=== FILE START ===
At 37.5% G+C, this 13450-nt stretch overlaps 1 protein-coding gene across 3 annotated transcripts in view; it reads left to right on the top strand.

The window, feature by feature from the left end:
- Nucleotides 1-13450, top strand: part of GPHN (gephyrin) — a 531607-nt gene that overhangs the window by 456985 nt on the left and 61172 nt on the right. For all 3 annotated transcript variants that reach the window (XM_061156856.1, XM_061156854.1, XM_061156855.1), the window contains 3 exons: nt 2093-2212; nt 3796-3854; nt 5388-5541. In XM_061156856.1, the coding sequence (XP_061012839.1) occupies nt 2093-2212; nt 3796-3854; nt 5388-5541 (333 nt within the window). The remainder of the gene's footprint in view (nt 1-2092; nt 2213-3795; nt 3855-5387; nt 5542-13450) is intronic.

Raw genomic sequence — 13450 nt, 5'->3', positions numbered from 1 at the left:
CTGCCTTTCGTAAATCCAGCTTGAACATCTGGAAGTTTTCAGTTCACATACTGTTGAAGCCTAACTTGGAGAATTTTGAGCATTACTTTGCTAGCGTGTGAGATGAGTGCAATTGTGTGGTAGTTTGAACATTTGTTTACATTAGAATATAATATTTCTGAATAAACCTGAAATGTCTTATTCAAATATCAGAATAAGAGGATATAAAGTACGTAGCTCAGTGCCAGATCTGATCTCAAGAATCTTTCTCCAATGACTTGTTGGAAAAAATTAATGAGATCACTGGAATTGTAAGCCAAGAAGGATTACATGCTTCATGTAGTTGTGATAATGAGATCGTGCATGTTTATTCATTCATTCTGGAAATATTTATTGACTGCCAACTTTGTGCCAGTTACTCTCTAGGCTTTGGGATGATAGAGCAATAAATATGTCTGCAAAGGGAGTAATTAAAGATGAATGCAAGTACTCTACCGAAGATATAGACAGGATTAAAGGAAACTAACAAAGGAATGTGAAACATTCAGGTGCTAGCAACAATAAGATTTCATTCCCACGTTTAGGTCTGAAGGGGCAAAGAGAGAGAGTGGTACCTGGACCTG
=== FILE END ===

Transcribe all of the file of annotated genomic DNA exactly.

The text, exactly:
At 37.5% G+C, this 13450-nt stretch overlaps 1 protein-coding gene across 3 annotated transcripts in view; it reads left to right on the top strand.

The window, feature by feature from the left end:
- Nucleotides 1-13450, top strand: part of GPHN (gephyrin) — a 531607-nt gene that overhangs the window by 456985 nt on the left and 61172 nt on the right. For all 3 annotated transcript variants that reach the window (XM_061156856.1, XM_061156854.1, XM_061156855.1), the window contains 3 exons: nt 2093-2212; nt 3796-3854; nt 5388-5541. In XM_061156856.1, the coding sequence (XP_061012839.1) occupies nt 2093-2212; nt 3796-3854; nt 5388-5541 (333 nt within the window). The remainder of the gene's footprint in view (nt 1-2092; nt 2213-3795; nt 3855-5387; nt 5542-13450) is intronic.

Raw genomic sequence — 13450 nt, 5'->3', positions numbered from 1 at the left:
CTGCCTTTCGTAAATCCAGCTTGAACATCTGGAAGTTTTCAGTTCACATACTGTTGAAGCCTAACTTGGAGAATTTTGAGCATTACTTTGCTAGCGTGTGAGATGAGTGCAATTGTGTGGTAGTTTGAACATTTGTTTACATTAGAATATAATATTTCTGAATAAACCTGAAATGTCTTATTCAAATATCAGAATAAGAGGATATAAAGTACGTAGCTCAGTGCCAGATCTGATCTCAAGAATCTTTCTCCAATGACTTGTTGGAAAAAATTAATGAGATCACTGGAATTGTAAGCCAAGAAGGATTACATGCTTCATGTAGTTGTGATAATGAGATCGTGCATGTTTATTCATTCATTCTGGAAATATTTATTGACTGCCAACTTTGTGCCAGTTACTCTCTAGGCTTTGGGATGATAGAGCAATAAATATGTCTGCAAAGGGAGTAATTAAAGATGAATGCAAGTACTCTACCGAAGATATAGACAGGATTAAAGGAAACTAACAAAGGAATGTGAAACATTCAGGTGCTAGCAACAATAAGATTTCATTCCCACGTTTAGGTCTGAAGGGGCAAAGAGAGAGAGTGGTACCTGGACCTG